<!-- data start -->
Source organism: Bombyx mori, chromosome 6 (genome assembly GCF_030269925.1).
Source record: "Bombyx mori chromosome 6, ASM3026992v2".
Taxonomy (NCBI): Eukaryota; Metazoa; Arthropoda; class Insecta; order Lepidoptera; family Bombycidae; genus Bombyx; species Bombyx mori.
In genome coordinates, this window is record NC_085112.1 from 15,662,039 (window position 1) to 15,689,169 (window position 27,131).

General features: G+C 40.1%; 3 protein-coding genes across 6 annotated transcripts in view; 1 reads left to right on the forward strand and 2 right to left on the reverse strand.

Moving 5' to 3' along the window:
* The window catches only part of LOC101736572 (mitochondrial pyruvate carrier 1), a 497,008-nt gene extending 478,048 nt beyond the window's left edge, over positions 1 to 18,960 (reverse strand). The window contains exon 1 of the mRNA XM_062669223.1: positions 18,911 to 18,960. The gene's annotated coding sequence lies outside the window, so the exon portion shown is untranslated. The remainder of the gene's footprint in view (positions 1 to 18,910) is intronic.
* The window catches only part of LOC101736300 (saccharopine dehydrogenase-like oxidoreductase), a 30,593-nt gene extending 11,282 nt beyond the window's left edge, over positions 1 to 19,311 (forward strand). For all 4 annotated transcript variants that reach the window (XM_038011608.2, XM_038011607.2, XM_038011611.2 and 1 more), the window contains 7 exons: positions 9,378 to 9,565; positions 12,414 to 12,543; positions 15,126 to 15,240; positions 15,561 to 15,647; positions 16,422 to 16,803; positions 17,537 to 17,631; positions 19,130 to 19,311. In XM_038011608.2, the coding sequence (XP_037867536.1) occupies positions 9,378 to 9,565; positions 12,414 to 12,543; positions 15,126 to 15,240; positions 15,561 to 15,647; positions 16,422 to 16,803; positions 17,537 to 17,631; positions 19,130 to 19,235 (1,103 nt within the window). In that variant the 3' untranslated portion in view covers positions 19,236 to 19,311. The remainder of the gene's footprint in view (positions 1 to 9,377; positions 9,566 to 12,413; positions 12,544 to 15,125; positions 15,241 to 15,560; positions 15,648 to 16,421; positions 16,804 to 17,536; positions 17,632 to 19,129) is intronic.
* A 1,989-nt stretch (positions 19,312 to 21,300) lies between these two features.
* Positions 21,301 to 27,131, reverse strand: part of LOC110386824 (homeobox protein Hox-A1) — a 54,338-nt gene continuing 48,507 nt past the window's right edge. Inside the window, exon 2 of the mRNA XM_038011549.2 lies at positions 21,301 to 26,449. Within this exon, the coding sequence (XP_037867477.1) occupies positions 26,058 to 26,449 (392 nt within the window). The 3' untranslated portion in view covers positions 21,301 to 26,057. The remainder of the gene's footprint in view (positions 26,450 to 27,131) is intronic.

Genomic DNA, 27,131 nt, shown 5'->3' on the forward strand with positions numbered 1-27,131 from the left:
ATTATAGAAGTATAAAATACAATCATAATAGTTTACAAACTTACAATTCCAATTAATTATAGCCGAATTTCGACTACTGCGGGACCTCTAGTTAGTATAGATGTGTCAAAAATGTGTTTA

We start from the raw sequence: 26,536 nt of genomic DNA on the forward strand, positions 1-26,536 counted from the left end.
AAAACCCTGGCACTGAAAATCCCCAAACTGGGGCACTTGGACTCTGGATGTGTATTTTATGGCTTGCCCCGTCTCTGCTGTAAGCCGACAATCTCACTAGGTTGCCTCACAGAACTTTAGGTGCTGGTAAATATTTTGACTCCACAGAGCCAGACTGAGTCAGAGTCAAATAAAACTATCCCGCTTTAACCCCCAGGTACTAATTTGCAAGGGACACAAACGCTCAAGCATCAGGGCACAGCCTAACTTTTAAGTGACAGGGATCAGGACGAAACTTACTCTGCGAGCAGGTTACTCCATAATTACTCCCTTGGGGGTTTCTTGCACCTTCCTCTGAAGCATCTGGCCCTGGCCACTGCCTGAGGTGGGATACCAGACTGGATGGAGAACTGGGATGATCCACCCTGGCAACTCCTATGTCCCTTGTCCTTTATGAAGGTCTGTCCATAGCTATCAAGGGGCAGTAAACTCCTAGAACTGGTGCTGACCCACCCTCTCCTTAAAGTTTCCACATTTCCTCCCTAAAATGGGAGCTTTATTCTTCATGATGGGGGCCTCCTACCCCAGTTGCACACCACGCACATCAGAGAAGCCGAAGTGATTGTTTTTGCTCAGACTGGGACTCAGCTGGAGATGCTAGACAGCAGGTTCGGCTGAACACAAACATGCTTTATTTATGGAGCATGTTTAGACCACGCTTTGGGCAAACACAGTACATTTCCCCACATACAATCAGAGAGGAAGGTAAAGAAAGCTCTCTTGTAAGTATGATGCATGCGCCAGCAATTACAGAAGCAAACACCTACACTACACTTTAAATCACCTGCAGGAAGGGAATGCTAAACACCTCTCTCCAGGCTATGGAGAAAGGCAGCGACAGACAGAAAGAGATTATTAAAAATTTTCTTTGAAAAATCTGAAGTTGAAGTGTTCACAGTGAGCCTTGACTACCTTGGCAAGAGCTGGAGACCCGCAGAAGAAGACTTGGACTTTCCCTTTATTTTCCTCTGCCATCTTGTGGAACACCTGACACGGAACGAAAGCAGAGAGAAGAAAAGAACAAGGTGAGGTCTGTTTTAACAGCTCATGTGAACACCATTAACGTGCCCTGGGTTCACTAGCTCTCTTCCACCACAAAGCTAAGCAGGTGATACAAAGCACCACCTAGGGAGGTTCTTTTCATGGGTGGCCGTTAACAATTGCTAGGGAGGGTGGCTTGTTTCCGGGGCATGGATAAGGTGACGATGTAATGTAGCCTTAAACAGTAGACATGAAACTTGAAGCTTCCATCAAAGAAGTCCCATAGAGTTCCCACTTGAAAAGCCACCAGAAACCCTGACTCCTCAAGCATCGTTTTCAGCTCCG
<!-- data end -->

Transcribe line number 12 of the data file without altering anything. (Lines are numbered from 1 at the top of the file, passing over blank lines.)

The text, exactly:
ATTATAGAAGTATAAAATACAATCATAATAGTTTACAAACTTACAATTCCAATTAATTATAGCCGAATTTCGACTACTGCGGGACCTCTAGTTAGTATAGATGTGTCAAAAATGTGTTTA